·      “No Proof of Demand—except created by the ABP. . . . In practice our public votes with its feet, or via their attorneys, about our competence. No peer-reviewed study has every verified the demand in recertification’s 20-year history.”

    ·      “No Proof of Efficacy—which surely could have been studied. The process has not demonstrated improved care of patients, nor has the reported health of children improved because of it. With approximately 40% (of approximately 90,000) of ABP-certified physicians in the Lifetime Certified category, a well-designed study could have, prospectively or retrospectively, given the ABP data upon which to proceed (or not)." 1

    Another advocate for MOC reform has been Meg Edison, MD, a Michigan-based pediatrician in general practice who is one of several founders of the website www.Rebel.MD. She has authored several compelling anti-MOC blog posts on the site. As an interesting aside, Edison’s state medical society has successfully passed a resolution that would prohibit tying medical licensing to MOC participation, joining several other state medical societies including Washington and New York that have done likewise.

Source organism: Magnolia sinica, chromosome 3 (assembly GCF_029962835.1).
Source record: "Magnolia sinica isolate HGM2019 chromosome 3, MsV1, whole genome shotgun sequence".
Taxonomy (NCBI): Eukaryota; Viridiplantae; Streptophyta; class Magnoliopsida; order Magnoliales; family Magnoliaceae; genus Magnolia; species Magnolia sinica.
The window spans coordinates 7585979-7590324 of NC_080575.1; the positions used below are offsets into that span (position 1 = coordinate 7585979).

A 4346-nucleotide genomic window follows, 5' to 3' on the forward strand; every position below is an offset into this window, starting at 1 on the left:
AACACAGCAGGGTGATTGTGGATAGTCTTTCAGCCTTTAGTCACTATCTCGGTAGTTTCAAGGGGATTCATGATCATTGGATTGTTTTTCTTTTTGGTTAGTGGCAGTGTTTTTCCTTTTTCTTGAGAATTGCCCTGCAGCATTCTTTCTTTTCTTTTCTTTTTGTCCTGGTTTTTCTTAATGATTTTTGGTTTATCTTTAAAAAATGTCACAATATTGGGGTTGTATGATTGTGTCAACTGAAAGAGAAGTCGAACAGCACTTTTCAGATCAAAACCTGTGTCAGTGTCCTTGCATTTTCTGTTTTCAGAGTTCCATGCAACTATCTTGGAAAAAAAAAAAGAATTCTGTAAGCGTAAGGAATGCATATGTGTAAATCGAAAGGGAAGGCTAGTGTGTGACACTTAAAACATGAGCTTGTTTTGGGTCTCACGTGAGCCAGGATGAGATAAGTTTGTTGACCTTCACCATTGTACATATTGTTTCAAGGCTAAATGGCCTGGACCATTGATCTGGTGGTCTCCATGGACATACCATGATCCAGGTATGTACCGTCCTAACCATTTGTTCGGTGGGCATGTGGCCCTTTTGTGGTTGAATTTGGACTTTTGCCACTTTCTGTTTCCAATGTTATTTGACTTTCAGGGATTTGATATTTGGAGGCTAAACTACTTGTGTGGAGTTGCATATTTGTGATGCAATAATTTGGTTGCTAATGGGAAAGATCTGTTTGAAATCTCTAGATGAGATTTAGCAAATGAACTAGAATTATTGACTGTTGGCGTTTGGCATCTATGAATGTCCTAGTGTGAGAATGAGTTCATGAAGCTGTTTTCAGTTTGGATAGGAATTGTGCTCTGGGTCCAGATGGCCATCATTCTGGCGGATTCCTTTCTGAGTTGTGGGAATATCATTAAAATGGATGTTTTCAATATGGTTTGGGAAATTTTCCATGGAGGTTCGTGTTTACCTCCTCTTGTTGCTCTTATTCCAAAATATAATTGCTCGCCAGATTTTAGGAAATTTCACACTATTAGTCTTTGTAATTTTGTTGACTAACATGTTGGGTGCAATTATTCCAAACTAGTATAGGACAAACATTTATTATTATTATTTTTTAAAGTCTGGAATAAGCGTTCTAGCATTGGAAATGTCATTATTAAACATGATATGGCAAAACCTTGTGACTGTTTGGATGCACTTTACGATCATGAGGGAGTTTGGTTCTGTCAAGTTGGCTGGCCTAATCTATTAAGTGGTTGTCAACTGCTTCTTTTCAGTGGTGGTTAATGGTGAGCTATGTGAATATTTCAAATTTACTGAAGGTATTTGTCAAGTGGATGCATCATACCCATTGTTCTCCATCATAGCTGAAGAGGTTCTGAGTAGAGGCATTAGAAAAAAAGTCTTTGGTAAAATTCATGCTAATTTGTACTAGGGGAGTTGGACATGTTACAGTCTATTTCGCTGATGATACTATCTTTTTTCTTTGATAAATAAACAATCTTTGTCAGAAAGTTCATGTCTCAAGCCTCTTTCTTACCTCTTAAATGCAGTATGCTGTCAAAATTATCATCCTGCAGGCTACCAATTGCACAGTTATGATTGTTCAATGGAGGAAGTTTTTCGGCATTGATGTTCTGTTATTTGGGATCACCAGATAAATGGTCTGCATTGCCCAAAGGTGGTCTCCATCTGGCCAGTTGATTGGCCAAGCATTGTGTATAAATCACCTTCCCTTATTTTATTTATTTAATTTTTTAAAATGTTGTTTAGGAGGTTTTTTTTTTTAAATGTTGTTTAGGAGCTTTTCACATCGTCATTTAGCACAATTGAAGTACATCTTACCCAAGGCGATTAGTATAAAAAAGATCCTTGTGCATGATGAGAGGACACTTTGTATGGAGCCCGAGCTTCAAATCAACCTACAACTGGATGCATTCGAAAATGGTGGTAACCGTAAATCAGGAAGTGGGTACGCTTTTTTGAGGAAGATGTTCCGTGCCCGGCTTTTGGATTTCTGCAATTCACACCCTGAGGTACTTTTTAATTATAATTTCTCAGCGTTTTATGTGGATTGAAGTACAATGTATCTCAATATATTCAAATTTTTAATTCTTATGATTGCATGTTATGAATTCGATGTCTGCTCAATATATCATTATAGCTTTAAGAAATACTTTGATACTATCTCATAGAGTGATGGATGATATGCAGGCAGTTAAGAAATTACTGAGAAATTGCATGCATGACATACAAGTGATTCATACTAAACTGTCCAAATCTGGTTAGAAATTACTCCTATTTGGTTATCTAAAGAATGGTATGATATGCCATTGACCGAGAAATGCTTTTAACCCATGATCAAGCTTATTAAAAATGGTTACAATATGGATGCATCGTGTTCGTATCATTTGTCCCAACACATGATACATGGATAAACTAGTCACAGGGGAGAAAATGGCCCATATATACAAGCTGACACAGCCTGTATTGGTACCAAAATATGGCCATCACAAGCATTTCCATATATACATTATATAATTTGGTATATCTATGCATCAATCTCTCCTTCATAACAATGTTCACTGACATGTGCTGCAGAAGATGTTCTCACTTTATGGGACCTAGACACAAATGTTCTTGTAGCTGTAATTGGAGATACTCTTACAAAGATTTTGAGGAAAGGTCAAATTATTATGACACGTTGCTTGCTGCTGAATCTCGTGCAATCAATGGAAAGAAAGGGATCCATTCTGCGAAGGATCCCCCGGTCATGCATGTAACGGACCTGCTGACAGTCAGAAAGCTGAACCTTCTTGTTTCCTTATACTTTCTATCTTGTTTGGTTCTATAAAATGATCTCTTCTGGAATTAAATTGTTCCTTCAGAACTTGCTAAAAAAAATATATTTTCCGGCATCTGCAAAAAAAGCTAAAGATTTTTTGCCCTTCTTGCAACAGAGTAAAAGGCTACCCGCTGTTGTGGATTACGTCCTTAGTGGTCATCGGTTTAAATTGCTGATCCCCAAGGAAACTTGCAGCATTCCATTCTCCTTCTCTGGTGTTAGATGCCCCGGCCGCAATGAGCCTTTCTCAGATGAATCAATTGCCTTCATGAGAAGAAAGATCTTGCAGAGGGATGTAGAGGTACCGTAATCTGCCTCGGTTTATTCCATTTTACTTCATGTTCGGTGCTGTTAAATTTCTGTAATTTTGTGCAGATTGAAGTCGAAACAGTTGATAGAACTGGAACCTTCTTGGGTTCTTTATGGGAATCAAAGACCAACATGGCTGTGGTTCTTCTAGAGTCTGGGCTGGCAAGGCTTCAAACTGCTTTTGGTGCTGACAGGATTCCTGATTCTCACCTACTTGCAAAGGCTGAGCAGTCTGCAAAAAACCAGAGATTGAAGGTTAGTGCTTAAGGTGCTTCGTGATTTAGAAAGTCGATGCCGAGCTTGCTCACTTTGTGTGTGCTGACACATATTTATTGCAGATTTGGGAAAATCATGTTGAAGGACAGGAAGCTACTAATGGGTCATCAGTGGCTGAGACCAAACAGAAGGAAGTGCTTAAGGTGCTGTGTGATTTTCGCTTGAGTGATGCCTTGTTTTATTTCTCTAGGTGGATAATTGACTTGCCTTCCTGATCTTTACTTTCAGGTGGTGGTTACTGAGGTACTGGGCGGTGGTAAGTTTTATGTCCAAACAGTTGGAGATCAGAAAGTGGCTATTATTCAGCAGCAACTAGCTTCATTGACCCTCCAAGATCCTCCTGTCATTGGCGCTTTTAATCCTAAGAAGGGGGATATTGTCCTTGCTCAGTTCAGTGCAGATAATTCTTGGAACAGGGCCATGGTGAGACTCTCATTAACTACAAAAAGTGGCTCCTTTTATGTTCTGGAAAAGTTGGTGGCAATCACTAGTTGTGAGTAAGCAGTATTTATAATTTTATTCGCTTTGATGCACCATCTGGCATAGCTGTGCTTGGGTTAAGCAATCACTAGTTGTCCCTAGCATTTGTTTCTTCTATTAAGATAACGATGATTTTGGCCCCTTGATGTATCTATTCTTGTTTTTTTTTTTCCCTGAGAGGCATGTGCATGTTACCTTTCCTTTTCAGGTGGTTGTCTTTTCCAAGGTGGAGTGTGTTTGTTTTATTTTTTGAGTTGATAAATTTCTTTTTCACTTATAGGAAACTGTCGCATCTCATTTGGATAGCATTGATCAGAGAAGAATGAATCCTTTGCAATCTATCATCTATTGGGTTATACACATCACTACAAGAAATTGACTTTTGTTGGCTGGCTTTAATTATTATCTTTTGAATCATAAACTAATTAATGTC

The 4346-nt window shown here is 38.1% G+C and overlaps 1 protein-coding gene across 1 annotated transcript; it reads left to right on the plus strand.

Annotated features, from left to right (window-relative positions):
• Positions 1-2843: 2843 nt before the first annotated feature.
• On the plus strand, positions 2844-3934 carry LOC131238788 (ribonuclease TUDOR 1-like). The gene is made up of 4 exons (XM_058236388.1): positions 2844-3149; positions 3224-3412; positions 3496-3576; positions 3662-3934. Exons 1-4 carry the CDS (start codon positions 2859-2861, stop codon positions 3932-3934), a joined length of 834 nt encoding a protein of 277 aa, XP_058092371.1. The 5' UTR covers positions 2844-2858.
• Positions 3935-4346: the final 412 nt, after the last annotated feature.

NEXT: How ABIM has changed its MOC

    Andrew J Schuman, MD, FAAP
    Dr Schuman, section editor for Peds v2.0, is clinical assistant professor of Pediatrics, Geisel School of Medicine at Dartmouth, ...


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    • [email protected]
      Same issues in psychiatry: Just passed my MOC(k) boards in abpn. But guess what! I'm not done... now I'm to pay equivalent of 1 hour wage yearly for next 10 years to police my record for Board approved courses- not the same ones I will use to update my medical license in order to maintain my Certification. 1 hour of hard earned money tending to sick patients, fights over approved medication, and filling out of numerous papers in an era of paperwork reduction! So what do I refer to myself if I chose not to follow these mandates- "board *decertified* or board uncertified after these next 3 years pass? I just got my new business cards from Vista print.